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After death of son, Overland Park mother applauds mental health training improvements

Posted at 7:03 PM, Nov 20, 2019
and last updated 2020-01-08 17:18:32-05

OVERLAND PARK, Kan. — Overland Park Police Chief Frank Donchez announced this week that Johnson County law enforcement recruits will now undergo nearly double the amount of state-required mental health training hours starting in 2020.

In a social media post on Tuesday, Donchez said the Johnson County Chiefs and Sheriffs Association voted to approve the change during a recent meeting.

Now, recruits for Johnson County law enforcement agencies will undergo 21 hours of mental health training that includes a focus on subjects like de-escalation and behavior management.

Previously, recruits underwent the Kansas requirement of 13 mental health training hours.

“The key is to keep officers and people safe,” said Ken Sissom, Johnson County Regional Police Academy director. “If they can identify that they may be struggling with some issue that we’ve had some training on how to deal with, they’re going to be able to treat them in a much better way.”

The announcement followed a push from residents like Sheila Albers, who lost her son in an officer-involved shooting in January 2018.

After her son, 17-year-old John Albers, posted suicidal thoughts online, officers rushed to his family’s home following calls from friends.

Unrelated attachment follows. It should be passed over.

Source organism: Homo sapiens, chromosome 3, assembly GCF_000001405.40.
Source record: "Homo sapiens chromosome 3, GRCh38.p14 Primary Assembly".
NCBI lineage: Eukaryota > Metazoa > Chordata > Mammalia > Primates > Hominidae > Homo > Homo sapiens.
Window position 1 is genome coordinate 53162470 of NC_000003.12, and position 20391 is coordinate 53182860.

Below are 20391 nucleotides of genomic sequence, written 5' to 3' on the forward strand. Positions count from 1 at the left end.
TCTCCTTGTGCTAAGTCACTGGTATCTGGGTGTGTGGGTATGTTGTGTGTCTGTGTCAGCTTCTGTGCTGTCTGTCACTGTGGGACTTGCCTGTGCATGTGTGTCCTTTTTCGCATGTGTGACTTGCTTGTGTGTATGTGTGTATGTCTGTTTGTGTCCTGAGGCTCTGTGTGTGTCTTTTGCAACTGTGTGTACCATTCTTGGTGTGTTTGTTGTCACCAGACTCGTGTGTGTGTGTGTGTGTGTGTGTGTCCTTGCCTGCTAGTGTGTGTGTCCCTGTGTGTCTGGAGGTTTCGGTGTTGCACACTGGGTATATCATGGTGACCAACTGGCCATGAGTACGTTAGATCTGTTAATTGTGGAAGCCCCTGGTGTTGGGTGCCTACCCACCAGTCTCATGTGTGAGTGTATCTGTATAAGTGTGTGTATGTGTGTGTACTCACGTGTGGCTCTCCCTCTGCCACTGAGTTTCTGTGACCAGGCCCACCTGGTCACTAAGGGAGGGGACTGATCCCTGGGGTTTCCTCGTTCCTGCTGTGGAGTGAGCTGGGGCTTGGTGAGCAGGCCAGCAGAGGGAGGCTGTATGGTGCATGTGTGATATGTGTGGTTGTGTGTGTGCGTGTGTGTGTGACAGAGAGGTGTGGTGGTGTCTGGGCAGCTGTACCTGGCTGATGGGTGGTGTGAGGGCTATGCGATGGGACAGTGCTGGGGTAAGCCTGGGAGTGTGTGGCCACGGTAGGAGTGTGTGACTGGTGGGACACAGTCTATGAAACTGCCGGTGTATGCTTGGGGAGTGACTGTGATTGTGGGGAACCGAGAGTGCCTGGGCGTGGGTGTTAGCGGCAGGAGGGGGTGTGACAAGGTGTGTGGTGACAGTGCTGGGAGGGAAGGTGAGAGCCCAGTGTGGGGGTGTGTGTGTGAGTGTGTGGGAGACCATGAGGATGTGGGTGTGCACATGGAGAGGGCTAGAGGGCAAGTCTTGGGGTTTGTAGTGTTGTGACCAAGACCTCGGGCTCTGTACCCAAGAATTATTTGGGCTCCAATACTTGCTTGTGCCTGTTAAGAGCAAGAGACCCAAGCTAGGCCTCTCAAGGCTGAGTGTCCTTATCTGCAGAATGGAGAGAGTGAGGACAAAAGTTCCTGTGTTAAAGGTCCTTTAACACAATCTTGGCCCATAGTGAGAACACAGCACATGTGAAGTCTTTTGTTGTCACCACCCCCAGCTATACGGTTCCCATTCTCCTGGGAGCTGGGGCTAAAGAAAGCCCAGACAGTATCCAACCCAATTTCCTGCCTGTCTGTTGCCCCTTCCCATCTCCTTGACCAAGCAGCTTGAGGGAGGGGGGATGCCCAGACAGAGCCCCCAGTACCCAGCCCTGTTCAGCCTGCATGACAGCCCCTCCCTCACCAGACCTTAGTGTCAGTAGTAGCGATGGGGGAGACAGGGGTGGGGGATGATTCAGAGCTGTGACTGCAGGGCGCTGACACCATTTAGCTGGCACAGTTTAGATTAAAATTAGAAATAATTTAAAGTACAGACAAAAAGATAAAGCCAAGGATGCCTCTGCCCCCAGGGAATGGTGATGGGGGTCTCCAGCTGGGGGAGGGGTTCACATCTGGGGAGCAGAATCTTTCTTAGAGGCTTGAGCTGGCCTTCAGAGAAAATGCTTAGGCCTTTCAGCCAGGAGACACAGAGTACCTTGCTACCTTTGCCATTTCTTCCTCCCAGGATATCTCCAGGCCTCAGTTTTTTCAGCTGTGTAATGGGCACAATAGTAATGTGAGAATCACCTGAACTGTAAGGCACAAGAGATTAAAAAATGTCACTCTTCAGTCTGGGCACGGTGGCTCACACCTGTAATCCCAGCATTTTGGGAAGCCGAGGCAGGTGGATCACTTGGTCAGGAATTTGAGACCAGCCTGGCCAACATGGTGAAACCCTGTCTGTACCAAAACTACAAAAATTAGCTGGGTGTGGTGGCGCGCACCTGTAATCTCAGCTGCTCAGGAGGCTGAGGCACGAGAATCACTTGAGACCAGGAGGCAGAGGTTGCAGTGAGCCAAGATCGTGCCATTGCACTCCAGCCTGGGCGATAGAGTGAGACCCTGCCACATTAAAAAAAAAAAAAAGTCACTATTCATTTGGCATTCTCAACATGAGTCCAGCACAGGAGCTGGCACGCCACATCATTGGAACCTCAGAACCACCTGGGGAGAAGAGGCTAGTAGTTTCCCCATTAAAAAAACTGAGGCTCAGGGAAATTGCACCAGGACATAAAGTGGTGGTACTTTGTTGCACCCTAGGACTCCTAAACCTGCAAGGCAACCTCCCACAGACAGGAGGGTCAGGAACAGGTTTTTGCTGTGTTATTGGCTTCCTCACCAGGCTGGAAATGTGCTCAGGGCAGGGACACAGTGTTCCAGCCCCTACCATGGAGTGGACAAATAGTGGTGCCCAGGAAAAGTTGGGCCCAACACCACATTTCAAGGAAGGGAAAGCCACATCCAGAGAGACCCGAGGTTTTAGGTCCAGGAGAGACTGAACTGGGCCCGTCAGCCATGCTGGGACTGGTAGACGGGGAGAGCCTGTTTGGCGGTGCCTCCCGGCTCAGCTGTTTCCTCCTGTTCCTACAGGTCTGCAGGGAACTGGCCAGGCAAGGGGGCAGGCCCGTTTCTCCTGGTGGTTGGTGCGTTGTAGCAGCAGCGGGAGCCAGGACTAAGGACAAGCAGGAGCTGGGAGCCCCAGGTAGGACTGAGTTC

“As he hit his teen years, he started to struggle around emotional issues related to that,” she said. “The night John was killed, he had hit one of those low moments.”

Following the announcement of the extra mental health training hours, the mother applauded the decision.

“I feel it’s one of the best pieces of news I’ve had in well over two years,” she said. “There needs to be better training around mental health response and de-escalation.”

Over the past year and a half, Albers called for improvements to mental health training for police.

After attending meetings with local leaders and speaking about the need for change, she said the extra hours could possibly help prevent incidents similar to the one with her son from happening again.

“There was no reason that evening to use any sort of lethal force whatsoever,” she said. “We don’t have him here with us anymore and I want to make sure that his life is honored.”

The extra mental health training hours will begin with the next Johnson County Regional Police Academy recruiting class in January 2020.

While a district attorney ruled that the police officer was justified in using force, the Albers family won a $2.3 million wrongful death lawsuit against the city earlier this year.